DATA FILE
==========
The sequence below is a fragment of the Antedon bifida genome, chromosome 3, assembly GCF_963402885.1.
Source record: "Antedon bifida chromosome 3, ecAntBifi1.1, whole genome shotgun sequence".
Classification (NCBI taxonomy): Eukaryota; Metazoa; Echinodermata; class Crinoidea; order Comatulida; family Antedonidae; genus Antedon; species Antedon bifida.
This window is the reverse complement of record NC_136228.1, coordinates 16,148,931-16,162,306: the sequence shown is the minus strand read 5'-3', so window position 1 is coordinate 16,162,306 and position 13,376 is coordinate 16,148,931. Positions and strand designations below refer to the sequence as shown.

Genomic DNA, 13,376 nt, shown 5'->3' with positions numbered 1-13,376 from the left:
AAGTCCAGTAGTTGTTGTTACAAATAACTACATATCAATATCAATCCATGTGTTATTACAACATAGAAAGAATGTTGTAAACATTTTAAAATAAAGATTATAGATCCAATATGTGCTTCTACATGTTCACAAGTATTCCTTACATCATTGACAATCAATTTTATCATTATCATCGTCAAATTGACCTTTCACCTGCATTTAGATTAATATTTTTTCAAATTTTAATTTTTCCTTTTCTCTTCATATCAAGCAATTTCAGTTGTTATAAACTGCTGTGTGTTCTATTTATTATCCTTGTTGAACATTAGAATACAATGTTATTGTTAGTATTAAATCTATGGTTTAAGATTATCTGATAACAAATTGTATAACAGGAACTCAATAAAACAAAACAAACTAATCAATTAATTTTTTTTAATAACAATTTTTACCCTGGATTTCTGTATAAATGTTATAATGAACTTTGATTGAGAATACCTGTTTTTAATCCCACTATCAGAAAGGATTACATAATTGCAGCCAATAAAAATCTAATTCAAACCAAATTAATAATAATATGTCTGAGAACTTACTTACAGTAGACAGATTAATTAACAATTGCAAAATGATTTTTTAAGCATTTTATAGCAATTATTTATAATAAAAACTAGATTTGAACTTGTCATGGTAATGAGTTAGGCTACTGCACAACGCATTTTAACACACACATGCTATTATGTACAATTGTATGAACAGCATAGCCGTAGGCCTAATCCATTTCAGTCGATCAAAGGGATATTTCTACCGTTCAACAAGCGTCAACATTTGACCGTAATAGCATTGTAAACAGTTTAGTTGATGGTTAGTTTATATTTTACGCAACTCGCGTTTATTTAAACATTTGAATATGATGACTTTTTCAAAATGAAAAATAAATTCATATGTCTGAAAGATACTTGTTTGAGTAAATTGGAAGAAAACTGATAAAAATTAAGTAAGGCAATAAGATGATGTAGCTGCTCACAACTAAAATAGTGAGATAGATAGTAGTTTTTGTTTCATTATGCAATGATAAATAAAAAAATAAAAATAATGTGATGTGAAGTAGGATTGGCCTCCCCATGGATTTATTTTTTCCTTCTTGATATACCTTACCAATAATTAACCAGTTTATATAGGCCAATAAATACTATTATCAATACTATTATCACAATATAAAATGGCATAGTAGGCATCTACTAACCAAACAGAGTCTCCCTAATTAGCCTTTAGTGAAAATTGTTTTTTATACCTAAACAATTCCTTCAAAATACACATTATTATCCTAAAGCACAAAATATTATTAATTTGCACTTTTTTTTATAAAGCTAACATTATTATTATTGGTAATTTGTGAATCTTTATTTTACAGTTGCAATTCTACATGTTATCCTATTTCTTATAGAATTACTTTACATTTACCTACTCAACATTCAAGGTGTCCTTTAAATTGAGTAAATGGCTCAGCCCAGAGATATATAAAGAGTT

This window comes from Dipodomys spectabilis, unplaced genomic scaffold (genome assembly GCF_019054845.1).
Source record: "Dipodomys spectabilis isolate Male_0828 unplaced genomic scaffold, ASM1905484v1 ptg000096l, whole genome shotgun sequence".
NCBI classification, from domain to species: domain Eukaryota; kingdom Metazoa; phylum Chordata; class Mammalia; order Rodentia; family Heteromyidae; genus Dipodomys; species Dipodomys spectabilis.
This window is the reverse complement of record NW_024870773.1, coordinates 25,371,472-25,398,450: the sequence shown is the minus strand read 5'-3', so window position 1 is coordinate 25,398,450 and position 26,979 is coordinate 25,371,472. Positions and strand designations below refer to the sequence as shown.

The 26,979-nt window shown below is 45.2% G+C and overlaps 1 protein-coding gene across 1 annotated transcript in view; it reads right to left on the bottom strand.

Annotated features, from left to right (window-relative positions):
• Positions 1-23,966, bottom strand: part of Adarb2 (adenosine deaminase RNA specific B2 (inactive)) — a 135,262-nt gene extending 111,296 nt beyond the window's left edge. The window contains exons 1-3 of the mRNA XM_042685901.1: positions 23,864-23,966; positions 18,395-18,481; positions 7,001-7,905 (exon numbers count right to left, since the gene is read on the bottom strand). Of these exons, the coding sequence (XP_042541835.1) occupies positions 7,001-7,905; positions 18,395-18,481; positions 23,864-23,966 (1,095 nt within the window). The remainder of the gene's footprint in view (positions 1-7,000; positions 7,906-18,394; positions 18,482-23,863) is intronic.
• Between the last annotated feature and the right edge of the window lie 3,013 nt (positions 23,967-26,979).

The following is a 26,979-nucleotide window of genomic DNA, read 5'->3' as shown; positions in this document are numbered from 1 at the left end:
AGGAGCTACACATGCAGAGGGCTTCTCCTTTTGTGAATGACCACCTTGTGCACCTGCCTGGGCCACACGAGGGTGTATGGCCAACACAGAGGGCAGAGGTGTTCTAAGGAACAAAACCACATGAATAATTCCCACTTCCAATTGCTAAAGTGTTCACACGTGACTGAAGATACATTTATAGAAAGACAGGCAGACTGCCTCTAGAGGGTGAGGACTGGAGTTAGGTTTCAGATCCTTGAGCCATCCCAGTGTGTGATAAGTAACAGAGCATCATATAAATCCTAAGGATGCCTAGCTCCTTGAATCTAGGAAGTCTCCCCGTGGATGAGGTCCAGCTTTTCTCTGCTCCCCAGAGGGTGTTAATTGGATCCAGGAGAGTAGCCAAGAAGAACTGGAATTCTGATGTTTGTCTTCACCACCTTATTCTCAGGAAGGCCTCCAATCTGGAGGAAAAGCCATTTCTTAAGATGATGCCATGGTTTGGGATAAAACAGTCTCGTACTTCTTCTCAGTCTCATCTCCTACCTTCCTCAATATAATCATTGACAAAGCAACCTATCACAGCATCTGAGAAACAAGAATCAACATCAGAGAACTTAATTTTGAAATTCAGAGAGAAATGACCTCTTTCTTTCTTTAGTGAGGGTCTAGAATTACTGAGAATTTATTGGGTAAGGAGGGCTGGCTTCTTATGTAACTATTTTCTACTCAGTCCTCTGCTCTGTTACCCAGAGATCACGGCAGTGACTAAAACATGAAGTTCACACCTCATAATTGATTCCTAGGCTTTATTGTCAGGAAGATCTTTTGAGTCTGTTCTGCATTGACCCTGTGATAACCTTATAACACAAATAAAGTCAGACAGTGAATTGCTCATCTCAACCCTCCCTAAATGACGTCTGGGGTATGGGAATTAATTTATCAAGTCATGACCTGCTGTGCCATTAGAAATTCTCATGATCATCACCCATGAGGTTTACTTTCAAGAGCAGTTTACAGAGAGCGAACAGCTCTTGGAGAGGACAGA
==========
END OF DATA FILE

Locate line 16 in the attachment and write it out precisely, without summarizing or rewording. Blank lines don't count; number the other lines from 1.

AGGAGCTACACATGCAGAGGGCTTCTCCTTTTGTGAATGACCACCTTGTGCACCTGCCTGGGCCACACGAGGGTGTATGGCCAACACAGAGGGCAGAGGTGTTCTAAGGAACAAAACCACATGAATAATTCCCACTTCCAATTGCTAAAGTGTTCACACGTGACTGAAGATACATTTATAGAAAGACAGGCAGACTGCCTCTAGAGGGTGAGGACTGGAGTTAGGTTTCAGATCCTTGAGCCATCCCAGTGTGTGATAAGTAACAGAGCATCATATAAATCCTAAGGATGCCTAGCTCCTTGAATCTAGGAAGTCTCCCCGTGGATGAGGTCCAGCTTTTCTCTGCTCCCCAGAGGGTGTTAATTGGATCCAGGAGAGTAGCCAAGAAGAACTGGAATTCTGATGTTTGTCTTCACCACCTTATTCTCAGGAAGGCCTCCAATCTGGAGGAAAAGCCATTTCTTAAGATGATGCCATGGTTTGGGATAAAACAGTCTCGTACTTCTTCTCAGTCTCATCTCCTACCTTCCTCAATATAATCATTGACAAAGCAACCTATCACAGCATCTGAGAAACAAGAATCAACATCAGAGAACTTAATTTTGAAATTCAGAGAGAAATGACCTCTTTCTTTCTTTAGTGAGGGTCTAGAATTACTGAGAATTTATTGGGTAAGGAGGGCTGGCTTCTTATGTAACTATTTTCTACTCAGTCCTCTGCTCTGTTACCCAGAGATCACGGCAGTGACTAAAACATGAAGTTCACACCTCATAATTGATTCCTAGGCTTTATTGTCAGGAAGATCTTTTGAGTCTGTTCTGCATTGACCCTGTGATAACCTTATAACACAAATAAAGTCAGACAGTGAATTGCTCATCTCAACCCTCCCTAAATGACGTCTGGGGTATGGGAATTAATTTATCAAGTCATGACCTGCTGTGCCATTAGAAATTCTCATGATCATCACCCATGAGGTTTACTTTCAAGAGCAGTTTACAGAGAGCGAACAGCTCTTGGAGAGGACAGA